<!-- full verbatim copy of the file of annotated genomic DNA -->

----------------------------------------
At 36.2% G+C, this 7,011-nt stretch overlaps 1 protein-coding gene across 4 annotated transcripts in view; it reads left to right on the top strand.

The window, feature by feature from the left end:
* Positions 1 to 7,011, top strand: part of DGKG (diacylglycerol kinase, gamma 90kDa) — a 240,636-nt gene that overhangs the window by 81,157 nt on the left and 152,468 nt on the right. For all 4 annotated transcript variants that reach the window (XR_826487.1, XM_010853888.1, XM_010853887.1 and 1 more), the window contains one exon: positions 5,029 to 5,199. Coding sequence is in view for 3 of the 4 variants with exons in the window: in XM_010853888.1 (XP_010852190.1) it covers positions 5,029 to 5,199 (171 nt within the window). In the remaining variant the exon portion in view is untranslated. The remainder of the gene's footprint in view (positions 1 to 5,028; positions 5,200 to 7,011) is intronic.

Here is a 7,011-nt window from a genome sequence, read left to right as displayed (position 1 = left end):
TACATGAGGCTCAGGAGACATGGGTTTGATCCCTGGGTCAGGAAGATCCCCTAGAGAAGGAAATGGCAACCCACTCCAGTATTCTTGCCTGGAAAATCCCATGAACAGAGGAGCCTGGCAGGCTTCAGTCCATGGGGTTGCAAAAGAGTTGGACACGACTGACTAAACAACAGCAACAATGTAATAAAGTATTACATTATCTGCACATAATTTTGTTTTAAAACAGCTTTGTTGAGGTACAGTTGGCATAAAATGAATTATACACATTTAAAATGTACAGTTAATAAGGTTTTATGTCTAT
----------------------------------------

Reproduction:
At 36.2% G+C, this 7,011-nt stretch overlaps 1 protein-coding gene across 4 annotated transcripts in view; it reads left to right on the top strand.

The window, feature by feature from the left end:
* Positions 1 to 7,011, top strand: part of DGKG (diacylglycerol kinase, gamma 90kDa) — a 240,636-nt gene that overhangs the window by 81,157 nt on the left and 152,468 nt on the right. For all 4 annotated transcript variants that reach the window (XR_826487.1, XM_010853888.1, XM_010853887.1 and 1 more), the window contains one exon: positions 5,029 to 5,199. Coding sequence is in view for 3 of the 4 variants with exons in the window: in XM_010853888.1 (XP_010852190.1) it covers positions 5,029 to 5,199 (171 nt within the window). In the remaining variant the exon portion in view is untranslated. The remainder of the gene's footprint in view (positions 1 to 5,028; positions 5,200 to 7,011) is intronic.

Here is a 7,011-nt window from a genome sequence, read left to right as displayed (position 1 = left end):
TACATGAGGCTCAGGAGACATGGGTTTGATCCCTGGGTCAGGAAGATCCCCTAGAGAAGGAAATGGCAACCCACTCCAGTATTCTTGCCTGGAAAATCCCATGAACAGAGGAGCCTGGCAGGCTTCAGTCCATGGGGTTGCAAAAGAGTTGGACACGACTGACTAAACAACAGCAACAATGTAATAAAGTATTACATTATCTGCACATAATTTTGTTTTAAAACAGCTTTGTTGAGGTACAGTTGGCATAAAATGAATTATACACATTTAAAATGTACAGTTAATAAGGTTTTATGTCTAT